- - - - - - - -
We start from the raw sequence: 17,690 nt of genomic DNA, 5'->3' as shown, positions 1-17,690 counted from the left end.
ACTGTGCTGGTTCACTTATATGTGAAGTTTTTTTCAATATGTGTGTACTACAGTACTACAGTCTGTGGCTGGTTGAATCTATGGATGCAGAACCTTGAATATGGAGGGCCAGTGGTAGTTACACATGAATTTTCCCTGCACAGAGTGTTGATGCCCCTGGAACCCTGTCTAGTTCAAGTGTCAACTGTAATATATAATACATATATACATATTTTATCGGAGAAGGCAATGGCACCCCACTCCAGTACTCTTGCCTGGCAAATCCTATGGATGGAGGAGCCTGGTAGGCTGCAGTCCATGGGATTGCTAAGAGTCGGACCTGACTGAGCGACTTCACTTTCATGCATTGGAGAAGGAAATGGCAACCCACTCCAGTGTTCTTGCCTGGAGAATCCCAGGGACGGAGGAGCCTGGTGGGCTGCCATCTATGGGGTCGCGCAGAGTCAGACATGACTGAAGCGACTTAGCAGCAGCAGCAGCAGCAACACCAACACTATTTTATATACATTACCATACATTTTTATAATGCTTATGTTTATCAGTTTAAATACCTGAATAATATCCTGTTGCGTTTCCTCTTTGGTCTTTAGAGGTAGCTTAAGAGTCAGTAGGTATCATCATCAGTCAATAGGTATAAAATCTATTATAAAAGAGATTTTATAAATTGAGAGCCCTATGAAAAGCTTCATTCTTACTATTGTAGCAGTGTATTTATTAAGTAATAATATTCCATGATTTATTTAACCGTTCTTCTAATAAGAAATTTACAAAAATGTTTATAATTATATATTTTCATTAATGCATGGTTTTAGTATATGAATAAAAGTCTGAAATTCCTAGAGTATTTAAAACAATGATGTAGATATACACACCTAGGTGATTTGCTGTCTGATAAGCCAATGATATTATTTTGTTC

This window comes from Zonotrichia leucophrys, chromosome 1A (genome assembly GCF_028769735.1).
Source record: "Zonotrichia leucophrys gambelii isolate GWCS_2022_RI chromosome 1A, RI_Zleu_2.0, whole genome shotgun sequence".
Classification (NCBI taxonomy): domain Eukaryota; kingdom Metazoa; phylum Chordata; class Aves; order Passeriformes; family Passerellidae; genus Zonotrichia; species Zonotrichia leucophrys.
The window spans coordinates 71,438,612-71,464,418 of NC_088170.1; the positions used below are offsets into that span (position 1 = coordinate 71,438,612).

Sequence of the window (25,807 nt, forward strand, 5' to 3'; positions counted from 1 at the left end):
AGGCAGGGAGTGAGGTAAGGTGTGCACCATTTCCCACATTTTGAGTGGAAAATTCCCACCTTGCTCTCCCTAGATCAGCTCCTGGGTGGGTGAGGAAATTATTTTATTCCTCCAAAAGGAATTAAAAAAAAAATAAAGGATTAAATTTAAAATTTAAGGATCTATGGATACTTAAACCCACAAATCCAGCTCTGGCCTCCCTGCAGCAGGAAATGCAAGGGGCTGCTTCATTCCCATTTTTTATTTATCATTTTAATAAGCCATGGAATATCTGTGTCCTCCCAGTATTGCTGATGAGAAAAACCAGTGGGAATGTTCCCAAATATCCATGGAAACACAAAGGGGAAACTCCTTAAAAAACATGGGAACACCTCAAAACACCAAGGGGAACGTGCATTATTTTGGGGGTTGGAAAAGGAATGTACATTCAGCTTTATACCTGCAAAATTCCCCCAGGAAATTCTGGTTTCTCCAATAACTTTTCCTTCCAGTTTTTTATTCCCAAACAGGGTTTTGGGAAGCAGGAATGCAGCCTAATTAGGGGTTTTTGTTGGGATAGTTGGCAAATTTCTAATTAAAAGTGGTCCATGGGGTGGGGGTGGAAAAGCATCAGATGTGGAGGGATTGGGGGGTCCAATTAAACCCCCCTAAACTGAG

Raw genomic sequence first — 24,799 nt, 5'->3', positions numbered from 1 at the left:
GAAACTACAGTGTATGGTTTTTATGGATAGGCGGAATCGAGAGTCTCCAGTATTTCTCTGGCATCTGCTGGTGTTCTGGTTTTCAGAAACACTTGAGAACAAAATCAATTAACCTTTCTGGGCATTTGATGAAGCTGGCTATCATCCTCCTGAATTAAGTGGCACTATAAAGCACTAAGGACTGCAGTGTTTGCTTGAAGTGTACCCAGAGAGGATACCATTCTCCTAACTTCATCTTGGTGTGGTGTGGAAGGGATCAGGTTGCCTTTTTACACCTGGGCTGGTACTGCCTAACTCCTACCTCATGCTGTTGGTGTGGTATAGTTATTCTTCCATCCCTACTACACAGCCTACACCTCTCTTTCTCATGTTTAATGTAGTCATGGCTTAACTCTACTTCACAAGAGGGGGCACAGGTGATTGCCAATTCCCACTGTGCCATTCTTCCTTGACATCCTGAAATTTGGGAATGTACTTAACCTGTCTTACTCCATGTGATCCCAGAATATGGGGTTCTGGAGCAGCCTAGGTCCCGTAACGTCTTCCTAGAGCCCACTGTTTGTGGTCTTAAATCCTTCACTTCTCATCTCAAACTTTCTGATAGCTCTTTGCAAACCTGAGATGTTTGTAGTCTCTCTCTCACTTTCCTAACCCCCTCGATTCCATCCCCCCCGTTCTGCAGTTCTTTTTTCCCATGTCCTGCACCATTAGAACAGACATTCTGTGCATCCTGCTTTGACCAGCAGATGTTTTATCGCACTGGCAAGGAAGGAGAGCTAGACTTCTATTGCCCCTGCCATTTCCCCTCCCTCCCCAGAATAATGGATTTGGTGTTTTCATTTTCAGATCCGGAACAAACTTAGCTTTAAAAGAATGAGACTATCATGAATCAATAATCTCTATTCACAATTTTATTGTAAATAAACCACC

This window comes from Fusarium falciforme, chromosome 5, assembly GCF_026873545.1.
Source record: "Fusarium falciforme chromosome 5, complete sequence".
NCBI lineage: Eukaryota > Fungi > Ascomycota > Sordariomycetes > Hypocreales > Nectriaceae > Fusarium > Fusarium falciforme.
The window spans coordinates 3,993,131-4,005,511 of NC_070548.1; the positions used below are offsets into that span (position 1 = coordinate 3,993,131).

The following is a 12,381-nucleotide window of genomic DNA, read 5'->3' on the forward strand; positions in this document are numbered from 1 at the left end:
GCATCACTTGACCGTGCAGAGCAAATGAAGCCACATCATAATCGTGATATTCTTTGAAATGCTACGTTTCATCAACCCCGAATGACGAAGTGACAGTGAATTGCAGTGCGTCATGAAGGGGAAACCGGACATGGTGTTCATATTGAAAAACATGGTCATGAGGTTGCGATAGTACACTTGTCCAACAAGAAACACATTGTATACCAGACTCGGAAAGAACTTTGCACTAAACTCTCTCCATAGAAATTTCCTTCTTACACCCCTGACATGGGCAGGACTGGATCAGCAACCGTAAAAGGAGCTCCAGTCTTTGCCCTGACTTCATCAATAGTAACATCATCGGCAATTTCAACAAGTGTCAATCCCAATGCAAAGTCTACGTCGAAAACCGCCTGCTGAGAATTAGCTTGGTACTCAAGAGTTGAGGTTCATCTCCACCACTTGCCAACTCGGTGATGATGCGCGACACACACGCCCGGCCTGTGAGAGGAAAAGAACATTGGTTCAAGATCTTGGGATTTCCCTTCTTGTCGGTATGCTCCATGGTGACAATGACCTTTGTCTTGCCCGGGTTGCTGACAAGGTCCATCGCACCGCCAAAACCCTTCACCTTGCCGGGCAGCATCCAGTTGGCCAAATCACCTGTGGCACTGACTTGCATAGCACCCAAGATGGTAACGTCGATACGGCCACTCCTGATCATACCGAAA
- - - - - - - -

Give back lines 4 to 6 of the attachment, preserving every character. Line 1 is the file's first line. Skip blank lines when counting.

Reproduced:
Source record: "Zonotrichia leucophrys gambelii isolate GWCS_2022_RI chromosome 1A, RI_Zleu_2.0, whole genome shotgun sequence".
Classification (NCBI taxonomy): domain Eukaryota; kingdom Metazoa; phylum Chordata; class Aves; order Passeriformes; family Passerellidae; genus Zonotrichia; species Zonotrichia leucophrys.
The window spans coordinates 71,438,612-71,464,418 of NC_088170.1; the positions used below are offsets into that span (position 1 = coordinate 71,438,612).